By Mandy Gutsell CPCC
‘Self-Management’ is the last in a series of articles written by CTI trained coaches which focus on the five contexts of the Co-active coaching model. Each context represents a point of contact with the client.
The ‘nodding dog’ syndrome. The glazed look. Being asked “What did you just say?” and knowing you cannot answer. If we are honest I am sure we all have moments where we have both asked and been on both the receiving end of such experiences.
Of course in the context of coaching, the ideal will be that you’re 100% connected with your client at all times, letting the conversation flow through and around you, and yet there will be times when it doesn’t happen like that. A noise outside may distract you or something the client says may provide a metaphorical mirror for something in your own life, and you drift off into your own thoughts.
Well, the good news is this is where the Co-active context of Self Management can help, whether you are a coach or someone wanting to further their ability to be fully present for another person. The essence of self management is the ability to set aside personal opinions, pride, defensiveness, needing to look good and being right. In practice it represents a combination of self awareness and the skill of recovery. It involves an awareness of yourself, an ability to notice where you are or where you have gone in relationship to another person, and the ability to get back and reconnect.
If you notice you have become distracted when listening to another person be honest about it. Most people can sense when someone is distracted or not really listening to them. They will value your honesty and know that you are truly valuing your relationship with them enough to want to be fully present to all they have to share. If it’s an ongoing distraction that is going to be difficult to ignore, do something about it. Don’t pretend it’s not happening and try to plough on. For example, recently I had a face-to-face coaching session at my home. My dog had decided he wanted to join the conversation and was outside whining and barking to put it mildly. I was so distracted by it, I asked the client’s permission if she minded me putting the dog away in the utility room. This was not a time to be polite.
If you find you are becoming distracted on a number of occasions with the same client, get curious. ‘What’s trying to happen here?’ ‘Is there a theme emerging?’ If this is occurring with a number of clients what do you need as a coach?
This is where self management represents what we do around our sessions. Reading client notes and reminding yourself of the agenda you are holding for the client is good preparation. Recording sessions with the client’s permission is a fantastic way to reflect your skills. I would strongly encourage more experienced coaches to record their sessions just as they may have done in the earlier days of training. We can all fall into bad habits.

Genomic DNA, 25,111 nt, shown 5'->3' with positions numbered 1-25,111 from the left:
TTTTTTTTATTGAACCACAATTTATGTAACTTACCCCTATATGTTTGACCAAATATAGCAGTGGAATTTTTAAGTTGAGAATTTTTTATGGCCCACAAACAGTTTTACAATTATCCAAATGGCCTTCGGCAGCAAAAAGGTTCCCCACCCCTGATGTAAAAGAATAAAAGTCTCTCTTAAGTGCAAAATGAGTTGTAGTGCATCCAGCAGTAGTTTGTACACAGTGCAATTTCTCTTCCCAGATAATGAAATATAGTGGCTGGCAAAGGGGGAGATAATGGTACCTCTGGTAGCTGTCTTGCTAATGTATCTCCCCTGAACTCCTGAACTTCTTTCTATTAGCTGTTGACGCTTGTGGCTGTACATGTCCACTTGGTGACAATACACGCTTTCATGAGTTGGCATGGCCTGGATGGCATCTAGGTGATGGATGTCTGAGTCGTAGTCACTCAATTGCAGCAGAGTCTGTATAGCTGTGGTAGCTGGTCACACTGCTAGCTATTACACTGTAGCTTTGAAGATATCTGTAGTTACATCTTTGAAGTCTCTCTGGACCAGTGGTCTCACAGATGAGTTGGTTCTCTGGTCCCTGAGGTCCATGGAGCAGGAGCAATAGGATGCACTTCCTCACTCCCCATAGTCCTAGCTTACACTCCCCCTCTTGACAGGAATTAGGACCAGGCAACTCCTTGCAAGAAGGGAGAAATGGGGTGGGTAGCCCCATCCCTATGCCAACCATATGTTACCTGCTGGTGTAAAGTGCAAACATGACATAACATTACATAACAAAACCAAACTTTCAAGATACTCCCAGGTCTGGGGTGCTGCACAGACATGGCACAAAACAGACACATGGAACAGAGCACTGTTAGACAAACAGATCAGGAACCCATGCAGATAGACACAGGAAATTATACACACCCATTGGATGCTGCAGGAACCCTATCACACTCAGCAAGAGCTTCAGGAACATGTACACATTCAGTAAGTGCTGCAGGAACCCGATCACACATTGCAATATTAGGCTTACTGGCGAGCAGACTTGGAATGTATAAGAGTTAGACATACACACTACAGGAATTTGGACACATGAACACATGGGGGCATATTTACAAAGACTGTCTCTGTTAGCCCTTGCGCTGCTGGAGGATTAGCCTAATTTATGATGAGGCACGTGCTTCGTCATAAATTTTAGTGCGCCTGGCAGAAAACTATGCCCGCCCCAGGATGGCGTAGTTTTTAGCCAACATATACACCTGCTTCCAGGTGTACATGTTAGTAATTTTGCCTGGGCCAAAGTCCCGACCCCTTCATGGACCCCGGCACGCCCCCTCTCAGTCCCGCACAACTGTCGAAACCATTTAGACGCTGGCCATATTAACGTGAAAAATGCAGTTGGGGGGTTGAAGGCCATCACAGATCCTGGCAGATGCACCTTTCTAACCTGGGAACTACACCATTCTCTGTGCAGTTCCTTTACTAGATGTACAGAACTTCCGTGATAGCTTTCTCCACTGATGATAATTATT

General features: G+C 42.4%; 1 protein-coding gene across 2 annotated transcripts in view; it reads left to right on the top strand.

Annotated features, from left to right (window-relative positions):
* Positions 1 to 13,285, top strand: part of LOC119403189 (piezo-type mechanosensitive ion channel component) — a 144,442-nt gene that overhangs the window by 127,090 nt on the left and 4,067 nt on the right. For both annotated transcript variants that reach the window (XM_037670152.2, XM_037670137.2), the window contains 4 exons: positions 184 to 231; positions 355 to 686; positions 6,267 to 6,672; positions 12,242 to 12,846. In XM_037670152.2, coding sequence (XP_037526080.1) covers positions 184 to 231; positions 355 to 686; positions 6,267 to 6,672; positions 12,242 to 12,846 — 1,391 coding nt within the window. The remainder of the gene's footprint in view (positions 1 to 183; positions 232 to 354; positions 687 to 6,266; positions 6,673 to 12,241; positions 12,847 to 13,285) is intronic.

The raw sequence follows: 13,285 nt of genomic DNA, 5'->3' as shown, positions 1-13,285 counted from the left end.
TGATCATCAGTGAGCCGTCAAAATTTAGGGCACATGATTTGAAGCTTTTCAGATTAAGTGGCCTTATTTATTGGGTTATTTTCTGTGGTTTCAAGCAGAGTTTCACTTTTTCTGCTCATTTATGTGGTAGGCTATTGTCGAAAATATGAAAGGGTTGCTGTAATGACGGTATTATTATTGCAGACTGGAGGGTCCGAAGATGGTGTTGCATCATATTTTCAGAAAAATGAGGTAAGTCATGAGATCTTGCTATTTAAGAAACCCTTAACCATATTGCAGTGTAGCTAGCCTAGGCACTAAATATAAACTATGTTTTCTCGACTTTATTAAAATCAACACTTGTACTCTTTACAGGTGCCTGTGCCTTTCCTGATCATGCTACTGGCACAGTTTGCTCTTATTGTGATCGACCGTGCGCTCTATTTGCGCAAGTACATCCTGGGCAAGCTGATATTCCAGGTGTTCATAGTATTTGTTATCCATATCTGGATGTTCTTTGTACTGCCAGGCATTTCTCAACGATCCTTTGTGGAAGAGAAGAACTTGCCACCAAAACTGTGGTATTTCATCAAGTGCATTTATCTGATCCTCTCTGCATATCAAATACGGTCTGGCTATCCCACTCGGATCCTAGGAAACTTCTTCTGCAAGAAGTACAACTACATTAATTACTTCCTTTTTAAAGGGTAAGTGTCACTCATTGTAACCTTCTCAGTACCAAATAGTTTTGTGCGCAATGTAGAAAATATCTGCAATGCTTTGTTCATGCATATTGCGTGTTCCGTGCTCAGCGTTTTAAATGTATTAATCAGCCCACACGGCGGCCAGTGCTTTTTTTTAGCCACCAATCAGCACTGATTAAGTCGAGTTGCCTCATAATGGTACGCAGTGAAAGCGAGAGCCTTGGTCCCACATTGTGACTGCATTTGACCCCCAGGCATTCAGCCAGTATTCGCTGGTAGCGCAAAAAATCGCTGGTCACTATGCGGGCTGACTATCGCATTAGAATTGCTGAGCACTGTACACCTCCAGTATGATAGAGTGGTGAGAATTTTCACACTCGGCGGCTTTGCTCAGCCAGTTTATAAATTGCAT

For coaches in training you may want to pin up the principles and models of coaching you have being learning in front of you as a focus. Or have structures to remind you of an agenda you are holding for the client. I have a colourful squidgy I hold with a client whose Big Agenda is bringing more playfulness and laughter to their life.
Then there’s self-management in the broader context of how we continue to develop as a coach between sessions and clients. For example, as a coach do you have supervision? It is important to take a step back and separate our own transferences from that of the clients. To have a safe place to share our practise in greater service to our clients. If cost is an issue, there are many coaching networks that offer free and reduced supervision, mentoring schemes for new coaches and co-coaching forums.
Finally, for coaches and non-coaches alike there is an even bigger context to self management in our lives. If we want to be as fully present and authentic as possible in our relationships we need to look at what we can do to support this. What daily, weekly or monthly activities can you put into action to help you be fully present in your relationships? Do you need to change your diet? Be more communicative in your relationships? Take more exercise? Participate in the local community?
About Mandy Gutsell
Mandy is the founder of kNOw Limits and is based in the West Midlands. Mandy’s personal philosophy in coaching encompasses the following: The thoughts we have in our minds influence what comes out in our actions and words, creating the lives we live. She coaches people from a belief that everyone has the capacity to change no matter what their background. Accepting clients for who they are with unconditional positive regard and belief that everyone deserves a chance.